Thanksgiving kicks off the unofficial, waistlines-be-damned season of gluttonous indulgence that will stretch right through to New Year's, when we'll collectively resolve to undo what we just did to our bellies.
It's harmless enjoyment of tasty holiday fare, right? If it is done in moderation. Problem is, moderation usually gets thrown out the window well before we even reach for the gravy, let alone drop a boulder-sized scoop of ice cream onto a piece of apple pie.
It's practically built into the idea of Thanksgiving that we should overdo it. Look at all this bounty! Show how grateful you are for it by tucking into a second helping, maybe even thirds.
But all that overdoing it, even briefly, can have a lasting impact on your body, mood and brain. A raft of studies published in recent years has highlighted the harmful consequences of piling our plates high, which go well beyond consuming too many calories.
In fact, scientists have found that overeating sets off a wide range of physiological effects. These include everything from triggering the same actions in the brain as illicit drugs, to elevating cholesterol levels months after a period of gorging, to helping to explain why you're sneaking down to the kitchen hours after you just stuffed yourself. So you might want to think twice before going for seconds.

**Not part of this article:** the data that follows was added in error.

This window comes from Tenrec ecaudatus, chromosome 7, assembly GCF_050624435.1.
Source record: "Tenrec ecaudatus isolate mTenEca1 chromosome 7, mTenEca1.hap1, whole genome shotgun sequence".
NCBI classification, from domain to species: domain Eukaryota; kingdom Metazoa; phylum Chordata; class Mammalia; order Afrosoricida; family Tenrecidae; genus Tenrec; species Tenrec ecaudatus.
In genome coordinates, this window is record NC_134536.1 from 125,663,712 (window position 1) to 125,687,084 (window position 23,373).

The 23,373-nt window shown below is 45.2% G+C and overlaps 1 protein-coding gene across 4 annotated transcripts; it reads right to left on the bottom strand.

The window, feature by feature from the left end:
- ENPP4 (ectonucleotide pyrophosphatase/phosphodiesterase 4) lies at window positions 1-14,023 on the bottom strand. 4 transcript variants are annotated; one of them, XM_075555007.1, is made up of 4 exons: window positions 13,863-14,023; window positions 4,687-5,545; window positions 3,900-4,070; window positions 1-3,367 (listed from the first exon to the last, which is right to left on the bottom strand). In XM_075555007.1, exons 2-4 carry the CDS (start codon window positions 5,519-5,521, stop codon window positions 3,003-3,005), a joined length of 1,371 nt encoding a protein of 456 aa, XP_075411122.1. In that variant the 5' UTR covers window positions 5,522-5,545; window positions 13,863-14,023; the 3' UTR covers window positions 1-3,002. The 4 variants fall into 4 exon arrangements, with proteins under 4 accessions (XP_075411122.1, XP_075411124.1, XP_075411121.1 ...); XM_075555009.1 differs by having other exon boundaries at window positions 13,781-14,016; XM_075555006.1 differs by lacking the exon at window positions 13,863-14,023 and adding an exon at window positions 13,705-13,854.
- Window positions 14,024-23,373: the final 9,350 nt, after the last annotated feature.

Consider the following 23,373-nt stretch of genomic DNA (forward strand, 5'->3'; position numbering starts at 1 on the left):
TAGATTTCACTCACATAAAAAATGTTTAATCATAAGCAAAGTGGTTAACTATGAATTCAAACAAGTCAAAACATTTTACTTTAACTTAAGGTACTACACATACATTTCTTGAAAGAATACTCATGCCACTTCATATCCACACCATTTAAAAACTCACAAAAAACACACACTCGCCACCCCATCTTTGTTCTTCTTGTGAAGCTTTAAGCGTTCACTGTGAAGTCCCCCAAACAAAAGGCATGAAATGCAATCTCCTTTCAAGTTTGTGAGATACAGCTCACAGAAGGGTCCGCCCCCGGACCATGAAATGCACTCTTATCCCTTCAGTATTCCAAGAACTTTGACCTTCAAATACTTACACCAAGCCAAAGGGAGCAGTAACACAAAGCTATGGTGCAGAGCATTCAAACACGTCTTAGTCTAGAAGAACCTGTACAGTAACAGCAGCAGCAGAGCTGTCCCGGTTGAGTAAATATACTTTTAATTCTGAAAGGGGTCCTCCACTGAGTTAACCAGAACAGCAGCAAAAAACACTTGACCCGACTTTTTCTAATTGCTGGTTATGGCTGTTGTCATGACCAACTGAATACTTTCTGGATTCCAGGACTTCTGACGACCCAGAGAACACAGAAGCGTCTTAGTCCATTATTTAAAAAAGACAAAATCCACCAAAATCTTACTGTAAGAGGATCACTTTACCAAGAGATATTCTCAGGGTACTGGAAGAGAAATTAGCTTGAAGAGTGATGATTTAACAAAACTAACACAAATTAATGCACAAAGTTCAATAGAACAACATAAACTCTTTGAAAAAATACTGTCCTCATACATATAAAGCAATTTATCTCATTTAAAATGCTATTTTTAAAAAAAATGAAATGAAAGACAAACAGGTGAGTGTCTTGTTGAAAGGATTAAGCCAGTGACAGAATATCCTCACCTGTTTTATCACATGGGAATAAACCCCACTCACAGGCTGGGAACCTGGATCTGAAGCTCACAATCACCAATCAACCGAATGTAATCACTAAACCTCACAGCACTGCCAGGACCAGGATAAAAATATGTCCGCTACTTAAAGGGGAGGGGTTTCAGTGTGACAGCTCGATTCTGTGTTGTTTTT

Overeating changes your body clock. Mice fed a high-fat diet will wake up and chow down, scientists have found, which may explain those late-night cravings.
Fatty, salty, sugary foods alter your brain chemistry the same way cocaine does. They trigger the brain's production of dopamine, a feel-good neurotransmitter. A 2010 study in Nature Neuroscience found lab rats fed a poor diet exhibited similar characteristics of animals addicted to heroin and cocaine.
Overeating can make you stressed and depressed. A 2012 study found mice fed a high-fat diet had elevated levels of corticosterone, a stress hormone, and exhibited "pro-depressive effects," the Montreal researchers said.
Overeating for even brief periods can have permanent effects on body composition. In 2010, Swedish researchers found that a four-week binge by a group of normal-weight people resulted in them having gained an average of 3.3 pounds and higher LDL cholesterol levels - even a year later.
Desserts rich in fructose, such as donuts and apple pie, can keep a binge going. A January study in JAMA that compared glucose and fructose found that fructose increased the amount of blood flowing to the brain's hypothalamus, signalling the person was still hungry.
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